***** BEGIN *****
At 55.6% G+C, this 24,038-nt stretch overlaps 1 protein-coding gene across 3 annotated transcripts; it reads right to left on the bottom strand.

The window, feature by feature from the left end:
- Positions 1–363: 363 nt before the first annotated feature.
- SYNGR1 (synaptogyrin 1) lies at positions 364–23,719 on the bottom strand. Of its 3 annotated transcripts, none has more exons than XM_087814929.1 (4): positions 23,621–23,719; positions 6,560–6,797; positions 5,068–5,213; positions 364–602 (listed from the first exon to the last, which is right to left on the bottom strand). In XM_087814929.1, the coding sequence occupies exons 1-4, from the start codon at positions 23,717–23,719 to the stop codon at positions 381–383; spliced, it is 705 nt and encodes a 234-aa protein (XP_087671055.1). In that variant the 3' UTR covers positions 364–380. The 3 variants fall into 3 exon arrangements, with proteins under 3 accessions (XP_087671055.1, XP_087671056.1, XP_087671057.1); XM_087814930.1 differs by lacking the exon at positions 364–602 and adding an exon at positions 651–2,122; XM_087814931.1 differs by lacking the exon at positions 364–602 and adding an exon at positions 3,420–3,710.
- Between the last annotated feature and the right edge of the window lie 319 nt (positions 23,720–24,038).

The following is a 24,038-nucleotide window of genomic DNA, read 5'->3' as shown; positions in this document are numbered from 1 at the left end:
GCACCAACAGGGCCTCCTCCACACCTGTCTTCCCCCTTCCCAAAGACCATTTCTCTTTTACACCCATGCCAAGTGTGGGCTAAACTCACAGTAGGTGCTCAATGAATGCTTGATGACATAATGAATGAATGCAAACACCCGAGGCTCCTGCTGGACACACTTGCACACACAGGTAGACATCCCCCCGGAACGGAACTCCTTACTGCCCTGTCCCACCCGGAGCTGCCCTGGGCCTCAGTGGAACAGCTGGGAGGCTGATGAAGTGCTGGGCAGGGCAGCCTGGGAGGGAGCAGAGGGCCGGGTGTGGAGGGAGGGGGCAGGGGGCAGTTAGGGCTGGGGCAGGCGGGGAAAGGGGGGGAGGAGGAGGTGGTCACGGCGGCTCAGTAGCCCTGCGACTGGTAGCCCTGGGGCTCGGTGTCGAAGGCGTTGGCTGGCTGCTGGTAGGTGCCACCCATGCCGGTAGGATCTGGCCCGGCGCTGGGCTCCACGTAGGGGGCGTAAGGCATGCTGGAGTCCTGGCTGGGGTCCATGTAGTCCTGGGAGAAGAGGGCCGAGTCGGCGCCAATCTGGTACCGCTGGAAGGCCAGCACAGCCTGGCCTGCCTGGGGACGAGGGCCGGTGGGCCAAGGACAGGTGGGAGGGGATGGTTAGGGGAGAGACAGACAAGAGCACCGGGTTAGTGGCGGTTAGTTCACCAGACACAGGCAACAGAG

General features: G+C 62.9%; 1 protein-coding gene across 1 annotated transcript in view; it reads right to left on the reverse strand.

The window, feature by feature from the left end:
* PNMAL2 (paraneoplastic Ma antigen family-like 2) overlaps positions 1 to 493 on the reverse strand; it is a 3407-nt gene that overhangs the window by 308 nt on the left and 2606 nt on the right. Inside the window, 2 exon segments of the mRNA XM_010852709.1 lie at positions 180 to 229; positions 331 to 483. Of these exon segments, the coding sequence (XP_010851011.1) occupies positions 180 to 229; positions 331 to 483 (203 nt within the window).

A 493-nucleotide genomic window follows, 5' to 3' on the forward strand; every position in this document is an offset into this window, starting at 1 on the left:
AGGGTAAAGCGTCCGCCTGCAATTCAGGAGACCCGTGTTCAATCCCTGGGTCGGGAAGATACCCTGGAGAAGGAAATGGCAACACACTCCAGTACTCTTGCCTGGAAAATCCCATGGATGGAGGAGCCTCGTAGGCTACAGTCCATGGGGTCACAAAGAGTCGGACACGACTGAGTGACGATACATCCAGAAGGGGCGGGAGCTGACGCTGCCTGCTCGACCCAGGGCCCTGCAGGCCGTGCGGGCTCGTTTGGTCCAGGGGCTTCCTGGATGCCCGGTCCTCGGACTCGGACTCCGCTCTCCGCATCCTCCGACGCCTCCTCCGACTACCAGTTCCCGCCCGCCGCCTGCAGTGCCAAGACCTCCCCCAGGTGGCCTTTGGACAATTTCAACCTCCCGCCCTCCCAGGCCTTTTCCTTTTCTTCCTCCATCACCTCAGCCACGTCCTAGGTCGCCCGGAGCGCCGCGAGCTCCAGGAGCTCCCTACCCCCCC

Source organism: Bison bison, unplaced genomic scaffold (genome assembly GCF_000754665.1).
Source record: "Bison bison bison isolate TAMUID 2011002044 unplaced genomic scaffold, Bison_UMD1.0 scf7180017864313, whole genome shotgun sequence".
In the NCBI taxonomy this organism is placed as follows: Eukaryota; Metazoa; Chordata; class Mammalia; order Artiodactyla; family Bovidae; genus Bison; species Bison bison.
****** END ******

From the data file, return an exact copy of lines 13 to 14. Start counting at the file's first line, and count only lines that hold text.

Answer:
Source organism: Bison bison, unplaced genomic scaffold (genome assembly GCF_000754665.1).
Source record: "Bison bison bison isolate TAMUID 2011002044 unplaced genomic scaffold, Bison_UMD1.0 scf7180017864313, whole genome shotgun sequence".